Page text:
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In context

By David Tuch on 02/01/2008

Far too often, the emphasis of green building is placed on the building itself, to the neglect of the site. If a house built with the most sustainable and environmentally conscious techniques is located within a development that destroys the natural features and cultural heritage of the surrounding landscape, then an opportunity has been lost. That building could have been integrated into the larger environmental context of the property, but instead, it will most likely look like part of any other development found across the country.

Despite the patterns of development we have seen in our region over the years, there is hope through the application of green site-planning principles. Thanks to an understanding of smart-growth concepts, increasing involvement by our local land trusts and the many active environmental organizations in the region, a desire for a better way to develop our mountains has emerged. The real-estate community has developed an Eco-Agent program to promote green homes; many municipalities in the region have passed stringent hillside and storm-water requirements; and developers are beginning to recognize the benefits and marketing advantages of going green.

Several planning and design principles can be applied to new developments for an environmentally sensitive approach.

The location of a property is an important factor for determining the appropriate type of development. A high-density, mixed-use development may not be appropriate for a rural landscape, while a low-density alternative is not appropriate for an urban setting.

With Western North Carolina’s natural diversity and mountainous terrain, perhaps one of the most important aspects of site planning is the assessment of a property’s unique natural and cultural resources. These resources can include habitat, rare plants and animals, agricultural areas, water resources (streams, seeps, springs and wetlands), viewsheds, historic features and uses. Once these resources are identified, the infrastructure of roads, buildings, recreational areas and utilities can be located to protect or enhance such features. In green developments, these conservation measures become site amenities for the development. In rural developments where significant acreage is protected, the undeveloped areas may qualify to be placed into conservation easements, which permanently protect the undeveloped areas for future generations.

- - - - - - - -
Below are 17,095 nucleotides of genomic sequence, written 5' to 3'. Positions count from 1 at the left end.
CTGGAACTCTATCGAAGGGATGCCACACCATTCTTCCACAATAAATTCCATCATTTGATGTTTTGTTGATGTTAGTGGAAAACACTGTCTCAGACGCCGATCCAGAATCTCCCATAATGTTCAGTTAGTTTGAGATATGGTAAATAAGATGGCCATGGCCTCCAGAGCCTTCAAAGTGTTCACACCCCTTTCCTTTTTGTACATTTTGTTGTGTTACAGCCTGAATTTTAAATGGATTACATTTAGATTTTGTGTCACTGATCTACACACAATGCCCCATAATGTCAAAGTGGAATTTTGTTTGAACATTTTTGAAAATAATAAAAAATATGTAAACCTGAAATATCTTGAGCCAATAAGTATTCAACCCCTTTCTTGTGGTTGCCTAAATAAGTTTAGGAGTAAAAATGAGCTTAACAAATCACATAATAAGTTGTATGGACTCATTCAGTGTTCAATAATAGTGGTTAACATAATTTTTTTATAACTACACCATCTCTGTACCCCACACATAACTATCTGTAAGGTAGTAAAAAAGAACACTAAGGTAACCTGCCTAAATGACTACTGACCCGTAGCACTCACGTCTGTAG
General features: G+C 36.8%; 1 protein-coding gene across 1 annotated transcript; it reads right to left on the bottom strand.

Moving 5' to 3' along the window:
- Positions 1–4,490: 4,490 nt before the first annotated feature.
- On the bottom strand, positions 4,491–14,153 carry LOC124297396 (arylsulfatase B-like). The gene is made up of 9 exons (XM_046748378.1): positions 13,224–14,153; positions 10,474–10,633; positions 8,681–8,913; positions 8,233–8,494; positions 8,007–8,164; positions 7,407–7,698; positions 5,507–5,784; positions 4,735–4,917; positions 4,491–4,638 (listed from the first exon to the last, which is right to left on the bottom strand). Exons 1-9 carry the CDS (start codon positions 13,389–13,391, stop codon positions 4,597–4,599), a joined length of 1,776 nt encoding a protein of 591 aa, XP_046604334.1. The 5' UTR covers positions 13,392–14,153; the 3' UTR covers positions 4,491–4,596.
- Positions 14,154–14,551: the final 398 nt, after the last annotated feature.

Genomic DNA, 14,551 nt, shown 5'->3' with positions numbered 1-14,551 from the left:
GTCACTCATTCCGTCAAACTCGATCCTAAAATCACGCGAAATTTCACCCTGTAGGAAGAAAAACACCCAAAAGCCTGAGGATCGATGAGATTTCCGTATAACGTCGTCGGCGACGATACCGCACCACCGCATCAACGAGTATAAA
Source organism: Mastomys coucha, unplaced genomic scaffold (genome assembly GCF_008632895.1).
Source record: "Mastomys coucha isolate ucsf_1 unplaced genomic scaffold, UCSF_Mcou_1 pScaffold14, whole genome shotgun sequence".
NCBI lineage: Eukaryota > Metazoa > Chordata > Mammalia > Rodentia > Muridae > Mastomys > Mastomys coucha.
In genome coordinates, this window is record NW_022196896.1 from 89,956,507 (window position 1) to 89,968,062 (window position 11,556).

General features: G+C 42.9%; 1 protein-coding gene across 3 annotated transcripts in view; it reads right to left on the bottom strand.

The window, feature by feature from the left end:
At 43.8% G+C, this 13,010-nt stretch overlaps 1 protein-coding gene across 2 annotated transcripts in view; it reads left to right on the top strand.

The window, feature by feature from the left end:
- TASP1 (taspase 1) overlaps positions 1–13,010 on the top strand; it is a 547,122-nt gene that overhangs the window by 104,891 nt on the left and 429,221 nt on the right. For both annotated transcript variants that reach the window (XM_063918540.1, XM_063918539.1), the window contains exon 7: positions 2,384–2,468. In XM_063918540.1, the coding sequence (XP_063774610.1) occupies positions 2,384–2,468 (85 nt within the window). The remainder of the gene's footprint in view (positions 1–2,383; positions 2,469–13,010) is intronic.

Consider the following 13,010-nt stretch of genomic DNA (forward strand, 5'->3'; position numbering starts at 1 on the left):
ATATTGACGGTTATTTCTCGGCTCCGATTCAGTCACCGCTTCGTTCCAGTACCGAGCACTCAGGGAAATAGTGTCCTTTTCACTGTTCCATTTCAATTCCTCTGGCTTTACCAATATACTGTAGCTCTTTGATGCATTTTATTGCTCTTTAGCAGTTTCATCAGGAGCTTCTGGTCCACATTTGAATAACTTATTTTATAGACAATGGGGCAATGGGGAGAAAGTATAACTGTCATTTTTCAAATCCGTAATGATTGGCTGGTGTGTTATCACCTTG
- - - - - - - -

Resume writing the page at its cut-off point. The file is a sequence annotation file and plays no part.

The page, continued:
In urban settings, the emphasis on land conservation and preservation lies in protecting the water quality of streams and waterways, creating pedestrian-friendly communities that promote alternative modes of transportation, and accommodating a mix of uses and a diversity of people. Place-making, or the creation of spaces that are infused with character and features that promote an enjoyable and livable neighborhood, is often overlooked as a component of green development. But if developments are created with the intention of providing interesting places to live, work and play, people may drive less — and the result can be an overall boost in the quality of life.

Whether a development is located in a rural, suburban or urban area, several environmentally based planning and design principles should be integrated into the overall design of every green development. The use of Low Impact Development (LID) techniques, such as bio-retention areas, constructed wetlands, green roofs, bio-swales, riparian buffers and porous paving help minimize impacts on our waterways. Appropriate design of roads and architecture can minimize construction impacts, such as massive earth moving and alteration of the landscape. Energy-conservation principles, such as passive solar and/or solar panels, should be explored, in addition to utilizing landform and vegetation to help reduce energy needs of a building or home. With the current drought, emphasis on water conservation through rain-water collection and gray-water reuse is becoming more important. Rain-water collection can be used for vegetable gardens and even for indoor use. The materials used for the buildings and the landscape improvements, such as retaining walls and plantings, should be local, recycled or sustainable. Native plants can be used not only for landscape improvements, but to restore formerly derelict or impacted landscapes.

When a site’s significant natural and cultural resources are protected and several of the above principles are used in combination with one another, the integration of a well-planned, environmentally sensitive development will be evident. Green building works best when both the buildings and the overall development of a property are approached from the same perspective of environmentally sensitive design.